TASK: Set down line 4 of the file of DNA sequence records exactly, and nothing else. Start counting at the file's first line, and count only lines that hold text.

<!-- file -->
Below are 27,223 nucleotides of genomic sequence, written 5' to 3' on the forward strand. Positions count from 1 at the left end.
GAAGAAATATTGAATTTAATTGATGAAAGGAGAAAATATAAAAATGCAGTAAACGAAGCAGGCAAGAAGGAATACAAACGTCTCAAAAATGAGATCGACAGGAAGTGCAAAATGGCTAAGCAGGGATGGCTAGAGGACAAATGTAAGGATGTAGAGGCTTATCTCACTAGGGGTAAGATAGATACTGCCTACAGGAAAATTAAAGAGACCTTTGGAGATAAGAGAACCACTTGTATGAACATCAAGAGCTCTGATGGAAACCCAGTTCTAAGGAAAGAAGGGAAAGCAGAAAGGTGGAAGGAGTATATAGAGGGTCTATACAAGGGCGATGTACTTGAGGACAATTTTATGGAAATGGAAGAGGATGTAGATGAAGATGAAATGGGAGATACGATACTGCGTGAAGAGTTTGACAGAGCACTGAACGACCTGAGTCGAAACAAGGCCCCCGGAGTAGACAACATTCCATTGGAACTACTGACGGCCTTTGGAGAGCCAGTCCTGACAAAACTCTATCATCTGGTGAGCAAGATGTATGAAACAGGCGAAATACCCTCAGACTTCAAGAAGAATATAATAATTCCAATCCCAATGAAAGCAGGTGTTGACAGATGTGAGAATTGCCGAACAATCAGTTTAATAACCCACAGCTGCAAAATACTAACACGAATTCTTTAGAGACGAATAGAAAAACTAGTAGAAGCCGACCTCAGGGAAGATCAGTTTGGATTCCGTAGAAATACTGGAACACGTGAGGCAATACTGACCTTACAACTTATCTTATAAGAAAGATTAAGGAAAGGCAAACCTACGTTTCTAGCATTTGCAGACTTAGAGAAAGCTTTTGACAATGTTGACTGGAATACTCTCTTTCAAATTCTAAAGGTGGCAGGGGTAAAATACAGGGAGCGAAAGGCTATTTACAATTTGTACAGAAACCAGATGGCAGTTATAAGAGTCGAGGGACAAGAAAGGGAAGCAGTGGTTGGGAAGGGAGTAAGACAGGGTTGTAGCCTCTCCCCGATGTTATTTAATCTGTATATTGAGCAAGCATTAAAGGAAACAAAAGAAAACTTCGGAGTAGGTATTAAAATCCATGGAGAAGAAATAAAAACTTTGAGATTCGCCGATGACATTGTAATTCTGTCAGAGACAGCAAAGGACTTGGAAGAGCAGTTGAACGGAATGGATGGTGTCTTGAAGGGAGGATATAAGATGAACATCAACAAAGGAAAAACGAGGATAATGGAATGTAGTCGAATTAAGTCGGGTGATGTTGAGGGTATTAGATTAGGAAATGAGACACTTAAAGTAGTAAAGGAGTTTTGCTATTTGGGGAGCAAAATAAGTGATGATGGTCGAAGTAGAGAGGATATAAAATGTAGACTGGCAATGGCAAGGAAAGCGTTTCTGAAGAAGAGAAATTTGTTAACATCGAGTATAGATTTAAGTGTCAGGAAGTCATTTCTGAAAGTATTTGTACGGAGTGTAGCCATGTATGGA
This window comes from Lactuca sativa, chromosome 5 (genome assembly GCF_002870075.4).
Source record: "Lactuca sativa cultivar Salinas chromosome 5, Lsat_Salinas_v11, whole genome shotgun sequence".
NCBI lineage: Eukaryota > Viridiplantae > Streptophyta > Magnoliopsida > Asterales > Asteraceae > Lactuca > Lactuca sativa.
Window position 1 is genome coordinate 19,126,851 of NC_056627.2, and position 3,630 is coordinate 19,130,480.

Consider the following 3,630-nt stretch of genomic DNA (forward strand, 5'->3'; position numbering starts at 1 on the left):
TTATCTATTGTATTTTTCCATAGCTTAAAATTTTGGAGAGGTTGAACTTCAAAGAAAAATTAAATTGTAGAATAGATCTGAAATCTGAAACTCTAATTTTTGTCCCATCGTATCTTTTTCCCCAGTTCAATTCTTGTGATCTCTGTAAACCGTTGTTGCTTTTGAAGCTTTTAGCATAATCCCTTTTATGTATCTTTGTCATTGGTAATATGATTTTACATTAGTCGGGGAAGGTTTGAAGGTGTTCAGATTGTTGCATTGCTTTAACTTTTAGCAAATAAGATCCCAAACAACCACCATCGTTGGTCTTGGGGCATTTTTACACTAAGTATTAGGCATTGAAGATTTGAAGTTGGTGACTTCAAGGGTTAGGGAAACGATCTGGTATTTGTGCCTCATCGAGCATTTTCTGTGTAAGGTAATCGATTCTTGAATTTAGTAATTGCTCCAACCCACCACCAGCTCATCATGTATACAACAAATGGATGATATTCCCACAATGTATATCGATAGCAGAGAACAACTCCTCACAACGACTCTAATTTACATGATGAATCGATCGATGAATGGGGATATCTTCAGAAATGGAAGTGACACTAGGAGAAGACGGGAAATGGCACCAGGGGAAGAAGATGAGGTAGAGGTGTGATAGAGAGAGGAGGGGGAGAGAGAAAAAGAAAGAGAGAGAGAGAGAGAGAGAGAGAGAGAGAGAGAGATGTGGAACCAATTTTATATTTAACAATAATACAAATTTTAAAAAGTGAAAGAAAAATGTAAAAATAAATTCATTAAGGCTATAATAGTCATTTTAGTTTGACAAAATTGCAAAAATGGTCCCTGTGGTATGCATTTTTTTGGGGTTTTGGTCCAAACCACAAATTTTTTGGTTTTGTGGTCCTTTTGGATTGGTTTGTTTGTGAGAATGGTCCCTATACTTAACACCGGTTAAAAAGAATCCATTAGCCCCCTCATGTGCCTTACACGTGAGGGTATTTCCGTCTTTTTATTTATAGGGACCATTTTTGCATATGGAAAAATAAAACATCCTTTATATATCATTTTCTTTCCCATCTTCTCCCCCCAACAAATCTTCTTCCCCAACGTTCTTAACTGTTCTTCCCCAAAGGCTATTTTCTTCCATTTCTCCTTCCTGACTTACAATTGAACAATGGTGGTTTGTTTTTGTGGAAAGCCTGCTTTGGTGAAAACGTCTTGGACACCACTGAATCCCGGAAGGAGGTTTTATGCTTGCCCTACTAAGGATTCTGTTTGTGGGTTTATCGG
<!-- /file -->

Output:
Source record: "Lactuca sativa cultivar Salinas chromosome 5, Lsat_Salinas_v11, whole genome shotgun sequence".